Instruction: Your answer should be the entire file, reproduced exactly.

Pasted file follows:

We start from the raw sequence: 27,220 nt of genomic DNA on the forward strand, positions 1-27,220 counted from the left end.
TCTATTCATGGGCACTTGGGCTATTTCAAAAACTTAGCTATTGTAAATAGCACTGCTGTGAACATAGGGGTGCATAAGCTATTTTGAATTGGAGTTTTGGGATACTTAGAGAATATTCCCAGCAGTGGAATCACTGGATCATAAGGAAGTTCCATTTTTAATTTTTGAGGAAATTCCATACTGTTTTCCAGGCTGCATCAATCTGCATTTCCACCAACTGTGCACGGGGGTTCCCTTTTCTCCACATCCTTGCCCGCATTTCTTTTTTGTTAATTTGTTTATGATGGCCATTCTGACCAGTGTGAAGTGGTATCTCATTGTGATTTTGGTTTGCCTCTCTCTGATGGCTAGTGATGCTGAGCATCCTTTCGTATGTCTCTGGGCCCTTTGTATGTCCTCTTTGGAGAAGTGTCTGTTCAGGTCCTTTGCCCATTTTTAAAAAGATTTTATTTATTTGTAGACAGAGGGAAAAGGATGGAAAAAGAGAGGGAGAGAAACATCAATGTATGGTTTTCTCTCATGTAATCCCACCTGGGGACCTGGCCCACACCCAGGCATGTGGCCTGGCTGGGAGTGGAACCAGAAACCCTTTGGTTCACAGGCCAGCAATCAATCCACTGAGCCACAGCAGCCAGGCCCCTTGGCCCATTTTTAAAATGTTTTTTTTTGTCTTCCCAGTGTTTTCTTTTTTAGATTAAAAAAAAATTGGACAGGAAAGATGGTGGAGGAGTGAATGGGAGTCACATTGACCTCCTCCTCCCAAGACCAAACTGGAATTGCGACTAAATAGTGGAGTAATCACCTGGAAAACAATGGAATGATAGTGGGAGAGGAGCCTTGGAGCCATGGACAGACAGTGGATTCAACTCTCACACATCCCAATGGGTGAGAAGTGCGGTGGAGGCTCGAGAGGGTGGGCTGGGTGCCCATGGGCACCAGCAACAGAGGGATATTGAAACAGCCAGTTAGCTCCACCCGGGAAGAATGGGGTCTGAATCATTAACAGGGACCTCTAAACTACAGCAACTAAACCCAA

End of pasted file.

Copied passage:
We start from the raw sequence: 27,220 nt of genomic DNA on the forward strand, positions 1-27,220 counted from the left end.
TCTATTCATGGGCACTTGGGCTATTTCAAAAACTTAGCTATTGTAAATAGCACTGCTGTGAACATAGGGGTGCATAAGCTATTTTGAATTGGAGTTTTGGGATACTTAGAGAATATTCCCAGCAGTGGAATCACTGGATCATAAGGAAGTTCCATTTTTAATTTTTGAGGAAATTCCATACTGTTTTCCAGGCTGCATCAATCTGCATTTCCACCAACTGTGCACGGGGGTTCCCTTTTCTCCACATCCTTGCCCGCATTTCTTTTTTGTTAATTTGTTTATGATGGCCATTCTGACCAGTGTGAAGTGGTATCTCATTGTGATTTTGGTTTGCCTCTCTCTGATGGCTAGTGATGCTGAGCATCCTTTCGTATGTCTCTGGGCCCTTTGTATGTCCTCTTTGGAGAAGTGTCTGTTCAGGTCCTTTGCCCATTTTTAAAAAGATTTTATTTATTTGTAGACAGAGGGAAAAGGATGGAAAAAGAGAGGGAGAGAAACATCAATGTATGGTTTTCTCTCATGTAATCCCACCTGGGGACCTGGCCCACACCCAGGCATGTGGCCTGGCTGGGAGTGGAACCAGAAACCCTTTGGTTCACAGGCCAGCAATCAATCCACTGAGCCACAGCAGCCAGGCCCCTTGGCCCATTTTTAAAATGTTTTTTTTTGTCTTCCCAGTGTTTTCTTTTTTAGATTAAAAAAAAATTGGACAGGAAAGATGGTGGAGGAGTGAATGGGAGTCACATTGACCTCCTCCTCCCAAGACCAAACTGGAATTGCGACTAAATAGTGGAGTAATCACCTGGAAAACAATGGAATGATAGTGGGAGAGGAGCCTTGGAGCCATGGACAGACAGTGGATTCAACTCTCACACATCCCAATGGGTGAGAAGTGCGGTGGAGGCTCGAGAGGGTGGGCTGGGTGCCCATGGGCACCAGCAACAGAGGGATATTGAAACAGCCAGTTAGCTCCACCCGGGAAGAATGGGGTCTGAATCATTAACAGGGACCTCTAAACTACAGCAACTAAACCCAA